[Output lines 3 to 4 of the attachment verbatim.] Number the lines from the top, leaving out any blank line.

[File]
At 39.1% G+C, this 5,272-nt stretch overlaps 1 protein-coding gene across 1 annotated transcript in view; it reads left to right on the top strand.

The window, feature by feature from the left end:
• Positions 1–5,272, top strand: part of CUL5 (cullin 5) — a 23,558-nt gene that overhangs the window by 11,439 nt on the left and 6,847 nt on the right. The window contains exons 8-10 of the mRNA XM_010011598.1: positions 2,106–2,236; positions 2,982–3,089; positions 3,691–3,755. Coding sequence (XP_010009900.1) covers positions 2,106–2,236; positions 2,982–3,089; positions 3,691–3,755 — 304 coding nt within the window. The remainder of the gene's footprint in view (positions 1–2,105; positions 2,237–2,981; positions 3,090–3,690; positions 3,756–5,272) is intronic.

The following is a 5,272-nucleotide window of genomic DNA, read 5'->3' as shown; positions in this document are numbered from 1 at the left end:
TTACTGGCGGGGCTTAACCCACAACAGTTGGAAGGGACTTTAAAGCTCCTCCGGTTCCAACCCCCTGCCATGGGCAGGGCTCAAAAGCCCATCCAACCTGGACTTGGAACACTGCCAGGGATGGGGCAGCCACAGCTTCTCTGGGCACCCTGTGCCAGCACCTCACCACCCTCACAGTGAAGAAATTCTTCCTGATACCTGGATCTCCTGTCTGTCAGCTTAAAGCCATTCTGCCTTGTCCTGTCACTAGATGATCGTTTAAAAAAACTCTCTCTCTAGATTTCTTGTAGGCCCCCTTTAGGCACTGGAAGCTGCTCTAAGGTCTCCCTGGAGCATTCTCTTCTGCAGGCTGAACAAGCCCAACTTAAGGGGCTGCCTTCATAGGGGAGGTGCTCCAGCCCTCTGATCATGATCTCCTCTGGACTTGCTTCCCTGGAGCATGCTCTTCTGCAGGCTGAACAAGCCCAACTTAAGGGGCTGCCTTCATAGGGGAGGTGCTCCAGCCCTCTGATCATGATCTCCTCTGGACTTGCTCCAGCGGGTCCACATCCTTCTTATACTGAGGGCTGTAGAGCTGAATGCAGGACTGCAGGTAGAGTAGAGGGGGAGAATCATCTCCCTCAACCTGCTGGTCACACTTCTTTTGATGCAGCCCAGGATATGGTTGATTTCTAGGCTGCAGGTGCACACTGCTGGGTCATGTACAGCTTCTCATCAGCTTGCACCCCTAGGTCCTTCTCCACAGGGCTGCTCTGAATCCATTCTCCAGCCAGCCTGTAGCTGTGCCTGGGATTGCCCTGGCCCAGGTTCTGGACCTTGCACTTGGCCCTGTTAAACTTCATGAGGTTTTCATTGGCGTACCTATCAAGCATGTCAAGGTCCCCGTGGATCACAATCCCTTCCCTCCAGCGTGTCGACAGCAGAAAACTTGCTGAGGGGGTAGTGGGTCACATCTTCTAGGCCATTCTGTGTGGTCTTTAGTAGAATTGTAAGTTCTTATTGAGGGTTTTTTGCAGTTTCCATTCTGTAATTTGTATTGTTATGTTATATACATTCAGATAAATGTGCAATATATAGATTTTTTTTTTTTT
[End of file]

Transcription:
• Positions 1–5,272, top strand: part of CUL5 (cullin 5) — a 23,558-nt gene that overhangs the window by 11,439 nt on the left and 6,847 nt on the right. The window contains exons 8-10 of the mRNA XM_010011598.1: positions 2,106–2,236; positions 2,982–3,089; positions 3,691–3,755. Coding sequence (XP_010009900.1) covers positions 2,106–2,236; positions 2,982–3,089; positions 3,691–3,755 — 304 coding nt within the window. The remainder of the gene's footprint in view (positions 1–2,105; positions 2,237–2,981; positions 3,090–3,690; positions 3,756–5,272) is intronic.

The following is a 5,272-nucleotide window of genomic DNA, read 5'->3' as shown; positions in this document are numbered from 1 at the left end: